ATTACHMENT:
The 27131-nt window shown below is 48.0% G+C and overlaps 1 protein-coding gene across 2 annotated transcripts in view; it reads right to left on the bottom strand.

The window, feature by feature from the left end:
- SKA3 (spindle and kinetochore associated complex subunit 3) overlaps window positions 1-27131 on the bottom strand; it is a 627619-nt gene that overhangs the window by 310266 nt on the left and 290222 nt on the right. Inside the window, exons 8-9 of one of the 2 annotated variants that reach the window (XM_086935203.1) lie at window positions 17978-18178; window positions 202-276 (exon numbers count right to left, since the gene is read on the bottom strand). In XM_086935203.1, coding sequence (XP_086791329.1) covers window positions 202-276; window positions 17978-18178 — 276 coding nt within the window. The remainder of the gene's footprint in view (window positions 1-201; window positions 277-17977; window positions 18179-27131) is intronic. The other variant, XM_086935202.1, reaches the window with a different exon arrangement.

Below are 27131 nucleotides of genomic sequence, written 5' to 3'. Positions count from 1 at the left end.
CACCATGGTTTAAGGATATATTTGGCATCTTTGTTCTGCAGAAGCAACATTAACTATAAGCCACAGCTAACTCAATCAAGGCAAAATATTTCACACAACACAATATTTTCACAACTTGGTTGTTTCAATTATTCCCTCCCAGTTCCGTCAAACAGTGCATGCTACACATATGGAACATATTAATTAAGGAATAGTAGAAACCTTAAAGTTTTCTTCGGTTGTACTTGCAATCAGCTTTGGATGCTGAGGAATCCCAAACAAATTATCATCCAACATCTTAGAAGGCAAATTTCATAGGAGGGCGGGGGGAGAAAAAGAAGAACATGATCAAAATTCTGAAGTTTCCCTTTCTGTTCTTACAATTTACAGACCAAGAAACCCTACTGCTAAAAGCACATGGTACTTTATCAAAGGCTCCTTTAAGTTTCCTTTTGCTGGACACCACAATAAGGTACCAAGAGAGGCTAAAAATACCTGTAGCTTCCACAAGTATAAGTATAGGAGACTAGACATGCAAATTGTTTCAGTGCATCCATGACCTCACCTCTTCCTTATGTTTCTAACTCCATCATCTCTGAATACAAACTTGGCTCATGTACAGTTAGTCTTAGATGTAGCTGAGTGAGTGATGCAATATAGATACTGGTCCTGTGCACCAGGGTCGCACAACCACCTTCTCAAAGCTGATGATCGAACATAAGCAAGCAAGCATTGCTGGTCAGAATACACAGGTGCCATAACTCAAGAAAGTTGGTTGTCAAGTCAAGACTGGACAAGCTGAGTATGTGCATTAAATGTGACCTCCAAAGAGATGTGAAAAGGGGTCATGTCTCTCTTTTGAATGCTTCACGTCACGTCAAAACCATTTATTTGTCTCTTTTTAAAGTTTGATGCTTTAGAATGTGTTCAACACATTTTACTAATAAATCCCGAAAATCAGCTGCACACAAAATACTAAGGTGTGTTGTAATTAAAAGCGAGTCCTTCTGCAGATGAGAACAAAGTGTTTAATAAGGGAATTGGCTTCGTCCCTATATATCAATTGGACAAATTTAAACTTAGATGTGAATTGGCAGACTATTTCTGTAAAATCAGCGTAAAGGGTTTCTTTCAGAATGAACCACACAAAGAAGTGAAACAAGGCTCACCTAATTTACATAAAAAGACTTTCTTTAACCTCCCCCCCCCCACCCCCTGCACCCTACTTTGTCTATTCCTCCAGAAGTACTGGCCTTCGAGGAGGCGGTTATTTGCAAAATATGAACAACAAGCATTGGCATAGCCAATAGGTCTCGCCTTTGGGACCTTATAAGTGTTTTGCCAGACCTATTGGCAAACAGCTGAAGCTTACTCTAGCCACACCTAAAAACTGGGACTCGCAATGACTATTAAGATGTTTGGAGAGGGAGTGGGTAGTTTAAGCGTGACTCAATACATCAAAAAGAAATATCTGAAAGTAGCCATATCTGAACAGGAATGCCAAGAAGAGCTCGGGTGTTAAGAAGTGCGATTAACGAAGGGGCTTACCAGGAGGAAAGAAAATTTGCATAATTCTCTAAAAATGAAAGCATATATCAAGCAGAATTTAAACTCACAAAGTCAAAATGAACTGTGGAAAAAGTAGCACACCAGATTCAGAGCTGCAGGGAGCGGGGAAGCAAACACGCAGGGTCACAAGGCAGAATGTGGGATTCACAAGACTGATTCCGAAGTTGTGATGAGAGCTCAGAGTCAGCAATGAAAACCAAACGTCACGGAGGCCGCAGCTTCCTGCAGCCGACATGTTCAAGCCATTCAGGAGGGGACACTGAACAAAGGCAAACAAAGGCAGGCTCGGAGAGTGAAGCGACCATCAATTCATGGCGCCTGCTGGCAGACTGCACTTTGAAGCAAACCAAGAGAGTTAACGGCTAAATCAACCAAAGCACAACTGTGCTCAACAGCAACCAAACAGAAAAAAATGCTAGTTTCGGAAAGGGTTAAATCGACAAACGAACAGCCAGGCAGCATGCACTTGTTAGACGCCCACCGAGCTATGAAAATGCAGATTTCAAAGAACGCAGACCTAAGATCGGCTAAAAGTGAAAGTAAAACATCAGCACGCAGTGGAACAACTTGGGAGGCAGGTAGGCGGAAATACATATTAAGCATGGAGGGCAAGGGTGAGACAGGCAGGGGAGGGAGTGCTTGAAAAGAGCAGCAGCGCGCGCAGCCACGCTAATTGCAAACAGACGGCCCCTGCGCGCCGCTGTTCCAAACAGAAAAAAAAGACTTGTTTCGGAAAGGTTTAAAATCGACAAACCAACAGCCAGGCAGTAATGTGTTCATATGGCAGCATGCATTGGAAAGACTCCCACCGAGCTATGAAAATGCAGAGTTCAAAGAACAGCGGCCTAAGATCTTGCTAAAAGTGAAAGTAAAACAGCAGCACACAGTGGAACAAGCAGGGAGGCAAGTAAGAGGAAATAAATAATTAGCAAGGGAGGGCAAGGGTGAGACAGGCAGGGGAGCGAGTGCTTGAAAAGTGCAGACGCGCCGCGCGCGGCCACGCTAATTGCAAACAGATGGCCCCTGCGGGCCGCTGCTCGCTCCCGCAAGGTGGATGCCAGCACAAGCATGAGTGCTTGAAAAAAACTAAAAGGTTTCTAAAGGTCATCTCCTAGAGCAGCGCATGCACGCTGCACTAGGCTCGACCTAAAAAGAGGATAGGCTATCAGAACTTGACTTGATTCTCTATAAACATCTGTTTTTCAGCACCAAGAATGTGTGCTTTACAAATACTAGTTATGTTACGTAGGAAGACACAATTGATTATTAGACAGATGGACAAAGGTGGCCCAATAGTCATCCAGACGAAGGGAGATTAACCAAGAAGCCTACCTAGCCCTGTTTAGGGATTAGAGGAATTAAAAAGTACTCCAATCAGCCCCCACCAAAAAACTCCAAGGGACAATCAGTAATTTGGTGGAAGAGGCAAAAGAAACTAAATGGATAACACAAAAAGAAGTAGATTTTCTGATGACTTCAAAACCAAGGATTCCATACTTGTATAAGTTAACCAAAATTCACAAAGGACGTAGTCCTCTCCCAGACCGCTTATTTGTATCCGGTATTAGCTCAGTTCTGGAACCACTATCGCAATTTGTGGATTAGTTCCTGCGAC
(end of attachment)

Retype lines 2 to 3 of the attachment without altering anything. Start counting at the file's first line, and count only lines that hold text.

The window, feature by feature from the left end:
- SKA3 (spindle and kinetochore associated complex subunit 3) overlaps window positions 1-27131 on the bottom strand; it is a 627619-nt gene that overhangs the window by 310266 nt on the left and 290222 nt on the right. Inside the window, exons 8-9 of one of the 2 annotated variants that reach the window (XM_086935203.1) lie at window positions 17978-18178; window positions 202-276 (exon numbers count right to left, since the gene is read on the bottom strand). In XM_086935203.1, coding sequence (XP_086791329.1) covers window positions 202-276; window positions 17978-18178 — 276 coding nt within the window. The remainder of the gene's footprint in view (window positions 1-201; window positions 277-17977; window positions 18179-27131) is intronic. The other variant, XM_086935202.1, reaches the window with a different exon arrangement.